This course is eligible for the Warwick English full UK fees bursary. For further information see Masters Scholarship link on right.
Literary fiction, life-writing, poetry, fantasy / SF, reviewing, theatre-writing, translation, writing for the young….
includes: Will Eaves, Maureen Freely, Michael Hulse, Silvija Jestrovic, A.L.Kennedy, China Miéville, David Morley, Sarah Moss, Ian Sansom, Jonathan Skinner, David Vann
Visiting fellows / honorary professors
include: Rebecca Abrams, Peter Blegvad, Paula Byrne, Jonathan Coe, Jeremy Treglown
The Warwick MA in Writing is intended for students who are already experienced as well as ambitious practising writers, whether published or not. We don’t believe that creativity, as such, can be taught, or that it is only fulfilled in ‘the marketplace’, but we do aim to help develop technical writing skills which students will find useful professionally, whether in full-time authorship or in related professions such as publishing, the media, or teaching.
Course content and methods of teaching and assessment involve a mixture of approaches based on workshops and 1:1 supervision, portfolios and longer written projects. Students may opt to take modules based on more traditional academic pedagogies.
At least as important as teaching are the space and stimulus to write within a community of people with similar aspirations, facing similar practical, imaginative and intellectual problems. The literary community at Warwick is a scholarly as well as a creative one: the University is the most highly ranked research institution, nationally, to offer such a degree. Much of the value of the course comes from students’ working on the University campus and making use of the full range of activities which it offers.
MA in Writing
page on the University of Warwick website for more details!
I studied BA English Literature & Creative Writing at Warwick, then carried on to do the MA in Writing. I now work as an editor for a publishing house in Farnham but I am an aspiring writer with short stories published in a number of literary anthologies.
The four years I spent at Warwick were among the most formative and inspiring years anyone could ask for. I don't want to sound too much like I've just stepped out of the Dead Poet's Society, but it's genuinely difficult to overstate how good the English department at Warwick is: with engaging lectures and seminars and stimulating course material and reading lists. I based my MA dissertation on my grandfather's memoirs, which detail his experiences as a medical officer in the Second World War, and explored the relationship between memoir writing, human memory and the concept of 'truth' and fiction. Studying an MA gives you the freedom to work really hard at something you find incredibly interesting. This isn't to romanticise the experience, because it involves a lot of painstaking effort and thinking really hard about something for a prolonged period of time: days and weeks and months of going to bed and waking up with a kind of slow fire urgency and the feeling of having to get this impossible number of thoughts down on paper because they sometimes seem so ephemeral and fleeting. And it’s hard to look back on those words and realise they're not quite right, or not articulated clearly or just a sign you've drunk too much coffee. It’s an education you don't necessarily get the chance to experience in the day-in-day-out repetition of a society that does little more than tell us to go out and get things for ourselves and gratify ourselves and just 'go' all the time, without giving us the time to think hard and listen carefully and read and learn.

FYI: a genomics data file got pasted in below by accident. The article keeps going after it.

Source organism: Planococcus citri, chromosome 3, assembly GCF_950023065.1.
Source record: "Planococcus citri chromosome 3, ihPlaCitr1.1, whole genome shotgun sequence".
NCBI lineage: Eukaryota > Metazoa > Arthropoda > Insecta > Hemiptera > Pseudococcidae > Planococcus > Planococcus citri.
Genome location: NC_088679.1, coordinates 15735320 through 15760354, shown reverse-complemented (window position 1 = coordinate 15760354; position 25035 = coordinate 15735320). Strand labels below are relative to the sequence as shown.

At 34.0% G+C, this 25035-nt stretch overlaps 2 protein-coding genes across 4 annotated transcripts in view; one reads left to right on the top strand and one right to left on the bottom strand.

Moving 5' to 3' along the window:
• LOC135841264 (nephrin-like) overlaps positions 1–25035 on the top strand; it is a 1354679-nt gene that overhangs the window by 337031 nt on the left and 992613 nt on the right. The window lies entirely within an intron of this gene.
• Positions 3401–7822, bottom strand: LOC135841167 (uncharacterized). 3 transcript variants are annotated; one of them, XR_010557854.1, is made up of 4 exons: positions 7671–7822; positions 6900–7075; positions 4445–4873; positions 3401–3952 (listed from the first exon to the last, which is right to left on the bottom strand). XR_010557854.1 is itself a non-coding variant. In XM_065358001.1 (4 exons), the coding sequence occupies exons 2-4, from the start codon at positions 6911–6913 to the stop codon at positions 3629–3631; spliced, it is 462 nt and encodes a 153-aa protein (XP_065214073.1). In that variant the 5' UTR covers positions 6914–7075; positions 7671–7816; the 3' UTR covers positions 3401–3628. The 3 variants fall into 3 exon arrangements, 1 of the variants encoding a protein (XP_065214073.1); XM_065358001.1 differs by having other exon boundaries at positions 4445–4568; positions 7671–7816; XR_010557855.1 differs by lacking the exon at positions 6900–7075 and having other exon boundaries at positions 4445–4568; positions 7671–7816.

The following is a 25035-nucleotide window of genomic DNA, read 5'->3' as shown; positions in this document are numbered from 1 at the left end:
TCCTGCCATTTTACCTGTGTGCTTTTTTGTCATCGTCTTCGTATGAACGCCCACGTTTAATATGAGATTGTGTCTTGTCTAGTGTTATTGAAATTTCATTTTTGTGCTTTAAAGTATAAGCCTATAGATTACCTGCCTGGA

The course structures and the facilities available to MA students are excellent, but that's something you can read in online brochures. And it wasn't because of facilities or a course structure that I decided to continue with my MA at Warwick. I knew I was making the right choice in studying the MA at Warwick because I'd seen how good the system was from my undergrad years. Thinking about it, I'm not sure there was any other choice that would have made sense.
The English department at Warwick is committed to attracting the best MA students, regardless of their financial circumstances, and therefore has made available two full UK fee awards (or equivalent towards overseas fees) for 2016 entry. There will also be some smaller awards of up to £2000 for candidates who come as runners-up in the main competition. You will automatically be considered for these.You must already be accepted to the MA before applying for a bursary. Those who want to have a chance to apply for a bursary are strongly advised to submit a complete admissions application by 1st April 2016. The deadline for submitting a bursary application is 23.59(GMT) on 22nd April 2016.
Value of Scholarship(s)
Full UK fees (or equivalent sum towards overseas fees)
Any student who has been accepted for a full-time MA in the department is eligible to apply. Awards are made solely on academic merit and are very competitive. Please let [email protected] know by email if you wish to be considered for an award.
At the earliest opportunity, applicants should let the graduate secretary, [email protected], know that they wish to be considered for the competition.